Re: [isabelle] Simpler theorem statements, and proofs for them [Re: Started auction theory toolbox; announcement, next steps, and questions]



On Thu, 22 Nov 2012, Christoph LANGE wrote:

I'm now back at our auction formalisation and catching up with emails.

http://cs.bham.ac.uk/research/projects/formare/code/auction-theory/Vickrey.thy

A few more hints on the version that happens to be behind this inversion link right now:

  * 'definition' with Pure equality (==) is quite old-fashioned.  Normally
    you just use HOL = or its abbreviation for bool <-> here, as you would
    for 'primrec', 'fun', 'function'

    (In contrast HOL --> and ! are old-fashioned/cumbersome, where Pure
    ==> and !! would do the job better.)

  * I recommend to put the whole 'head' of some definition on one line,
    this works best with jEdit folding:

    definition a :: A
      where "a = t"

    fun b :: B
      where "b x = t"

    Where the 'where' goes depends on the length of A and t; it is not
    informative for the head, so I prefer to have it second by default.

  * 'done' should be indented like the 'apply' script.  Don't ask why,
    Isar indentation is an arcane discipline, and still awaits tool
    support in Isabelle/jEdit.

    BTW, the shortest structured proof that is not a script looks like
    this:

       lemma A unfolding a_def b_def c_def auto

    instead of your apply unfold, apply auto, done

  * About your funny comments (* by contradiction *): according to the
    Isar philosophy, you always strive to make things clear by formal
    means, and avoid comments.  Thus can be done by putting a suitable
    "proof (rule ...)" standard step here.

    According to my experience, informal or semi-formal people often have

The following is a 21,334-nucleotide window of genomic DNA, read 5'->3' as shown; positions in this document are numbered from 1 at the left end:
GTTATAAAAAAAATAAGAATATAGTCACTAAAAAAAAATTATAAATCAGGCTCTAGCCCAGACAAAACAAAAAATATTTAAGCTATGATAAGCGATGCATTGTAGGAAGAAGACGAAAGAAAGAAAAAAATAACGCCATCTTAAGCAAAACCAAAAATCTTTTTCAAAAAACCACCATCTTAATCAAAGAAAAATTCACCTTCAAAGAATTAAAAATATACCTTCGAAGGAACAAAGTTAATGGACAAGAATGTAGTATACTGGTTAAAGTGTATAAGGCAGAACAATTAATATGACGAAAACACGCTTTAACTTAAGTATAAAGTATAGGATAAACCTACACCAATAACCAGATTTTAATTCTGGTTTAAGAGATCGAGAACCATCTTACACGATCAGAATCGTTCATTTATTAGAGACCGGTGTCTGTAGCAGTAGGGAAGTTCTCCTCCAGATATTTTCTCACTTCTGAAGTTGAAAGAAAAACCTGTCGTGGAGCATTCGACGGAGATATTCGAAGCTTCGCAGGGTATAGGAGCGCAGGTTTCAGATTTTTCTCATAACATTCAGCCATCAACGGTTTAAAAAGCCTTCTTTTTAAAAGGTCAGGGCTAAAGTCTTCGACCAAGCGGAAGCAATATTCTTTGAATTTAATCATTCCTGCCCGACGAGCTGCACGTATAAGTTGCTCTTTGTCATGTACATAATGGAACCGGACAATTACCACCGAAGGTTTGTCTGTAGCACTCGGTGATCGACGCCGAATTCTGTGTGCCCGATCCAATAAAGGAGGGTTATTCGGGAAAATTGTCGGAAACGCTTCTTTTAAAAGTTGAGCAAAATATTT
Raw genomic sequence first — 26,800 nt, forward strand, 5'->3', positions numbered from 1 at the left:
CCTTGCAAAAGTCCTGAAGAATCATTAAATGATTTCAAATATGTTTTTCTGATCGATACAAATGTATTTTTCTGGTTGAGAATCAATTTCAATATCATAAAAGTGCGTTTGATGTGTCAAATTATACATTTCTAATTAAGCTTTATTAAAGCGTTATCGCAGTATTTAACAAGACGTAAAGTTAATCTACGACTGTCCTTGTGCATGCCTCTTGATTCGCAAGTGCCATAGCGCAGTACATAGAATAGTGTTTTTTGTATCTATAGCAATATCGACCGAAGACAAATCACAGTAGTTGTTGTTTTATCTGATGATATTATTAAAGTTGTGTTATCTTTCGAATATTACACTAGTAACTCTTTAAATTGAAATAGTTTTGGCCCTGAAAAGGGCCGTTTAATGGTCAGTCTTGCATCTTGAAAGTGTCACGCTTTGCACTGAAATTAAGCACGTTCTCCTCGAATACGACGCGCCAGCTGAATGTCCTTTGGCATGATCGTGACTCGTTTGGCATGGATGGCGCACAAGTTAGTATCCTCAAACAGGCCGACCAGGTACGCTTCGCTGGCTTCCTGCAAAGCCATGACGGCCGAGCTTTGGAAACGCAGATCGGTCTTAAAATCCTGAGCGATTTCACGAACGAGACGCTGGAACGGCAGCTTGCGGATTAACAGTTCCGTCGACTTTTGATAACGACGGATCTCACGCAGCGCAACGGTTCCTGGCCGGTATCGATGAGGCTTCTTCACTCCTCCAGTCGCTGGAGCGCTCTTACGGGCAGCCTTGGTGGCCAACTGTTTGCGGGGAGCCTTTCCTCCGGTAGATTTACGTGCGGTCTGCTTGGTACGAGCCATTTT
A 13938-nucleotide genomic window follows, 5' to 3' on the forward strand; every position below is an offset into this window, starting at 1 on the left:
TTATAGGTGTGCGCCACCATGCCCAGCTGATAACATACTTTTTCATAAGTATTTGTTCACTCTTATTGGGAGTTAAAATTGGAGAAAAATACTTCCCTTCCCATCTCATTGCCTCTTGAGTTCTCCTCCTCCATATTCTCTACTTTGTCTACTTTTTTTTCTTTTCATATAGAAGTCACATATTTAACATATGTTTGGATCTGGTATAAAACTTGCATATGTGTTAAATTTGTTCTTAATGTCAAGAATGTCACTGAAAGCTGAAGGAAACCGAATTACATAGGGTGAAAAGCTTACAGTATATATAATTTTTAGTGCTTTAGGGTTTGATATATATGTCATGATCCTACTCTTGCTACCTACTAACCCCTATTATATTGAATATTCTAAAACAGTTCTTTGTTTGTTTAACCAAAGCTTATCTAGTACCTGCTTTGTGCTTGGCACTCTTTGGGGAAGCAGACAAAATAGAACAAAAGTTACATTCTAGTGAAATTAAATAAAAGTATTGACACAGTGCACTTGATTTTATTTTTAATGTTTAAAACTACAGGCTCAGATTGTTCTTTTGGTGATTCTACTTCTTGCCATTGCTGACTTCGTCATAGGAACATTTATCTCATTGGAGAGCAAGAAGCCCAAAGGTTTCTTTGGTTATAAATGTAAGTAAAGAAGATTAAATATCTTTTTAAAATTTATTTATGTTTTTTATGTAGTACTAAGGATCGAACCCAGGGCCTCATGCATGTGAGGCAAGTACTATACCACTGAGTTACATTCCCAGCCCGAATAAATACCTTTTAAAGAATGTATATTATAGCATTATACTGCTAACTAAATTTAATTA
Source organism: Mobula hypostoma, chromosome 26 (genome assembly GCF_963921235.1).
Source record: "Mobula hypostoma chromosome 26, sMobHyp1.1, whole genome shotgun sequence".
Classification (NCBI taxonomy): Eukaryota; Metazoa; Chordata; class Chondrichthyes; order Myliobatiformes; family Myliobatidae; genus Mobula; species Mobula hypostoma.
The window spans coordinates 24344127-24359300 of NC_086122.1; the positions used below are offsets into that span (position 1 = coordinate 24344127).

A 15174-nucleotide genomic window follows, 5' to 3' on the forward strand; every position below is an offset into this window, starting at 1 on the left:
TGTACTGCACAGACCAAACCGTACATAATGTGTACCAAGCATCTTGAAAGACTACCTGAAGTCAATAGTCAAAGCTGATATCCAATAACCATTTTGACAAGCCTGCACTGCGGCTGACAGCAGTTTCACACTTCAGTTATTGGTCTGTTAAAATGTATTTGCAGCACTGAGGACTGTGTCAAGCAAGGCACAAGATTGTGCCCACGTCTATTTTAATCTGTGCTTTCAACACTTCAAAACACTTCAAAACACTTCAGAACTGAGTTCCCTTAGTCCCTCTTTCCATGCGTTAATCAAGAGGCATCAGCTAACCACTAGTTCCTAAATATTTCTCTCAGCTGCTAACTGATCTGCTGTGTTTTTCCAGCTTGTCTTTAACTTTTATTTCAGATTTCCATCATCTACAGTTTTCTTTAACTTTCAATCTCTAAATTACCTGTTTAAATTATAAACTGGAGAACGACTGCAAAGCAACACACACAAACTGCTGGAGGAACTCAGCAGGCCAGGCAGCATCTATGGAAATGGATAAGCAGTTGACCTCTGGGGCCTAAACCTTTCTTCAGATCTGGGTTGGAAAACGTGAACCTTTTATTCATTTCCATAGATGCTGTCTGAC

problems to understand what not-introduction, not-elimination, and
    classical reasoning means.  The following examples explore this in the
    formal playground:

notepad
begin

  have "¬ A"
  proof (rule notI)
    assume A
    then show False sorry
  qed

next

  have "¬ A" sorry
  have A sorry
  from `¬ A` and `A` have C by (rule notE)

  from `¬ A` and `A` have C by contradiction
  from `A` and `¬ A` have C by contradiction

next

  have C
  proof (rule ccontr)
    assume "¬ C"
    then show False sorry
  qed

next

  have C
  proof (rule classical)
    assume "¬ ?thesis"
    then show ?thesis sorry
  qed

next

  have C
  proof (rule classical)
    assume "¬ ?thesis"
    then have False sorry
    then show ?thesis by (rule FalseE)
  qed

end


Here the rule steps with notI, notE, FalseE have been made explicit for illustration: these default rules are normally omitted, i.e. you would just write 'proof' without anything or '..' in instead of 'by (rule ...)'.

The Isar method "contradiction" allows to present to two preconditions in either order -- this often happens in practice. For notE the negated formula has to come first, to eliminate it properly.

There is nothing special behind any of these intro/elim steps so far: just plain intuitionistic natural deduction. Nonetheless, people sometimes think that notI is "proof by contradiction", because they have to show False in the end.

This might also stem from the ccontr rule above, which is often seen in text books (without this Isabelle-specific name). I usually prefer the one called "classical", because it lacks the builtin False step and illustrates the brutality of classical reasoning in a pure way: you may assume that the thesis does not hold, then you have to show that it holds. The latter proof often works "by contradiction" in the above formal sense, to explain once more while you might get confused informally.

Formally, everything should be clear at this pure Isar level, because there is no magic built-in apart from higher-order unification and proof-by-assumption to solve trivial "end-games" in natural deduction.


	Makarius


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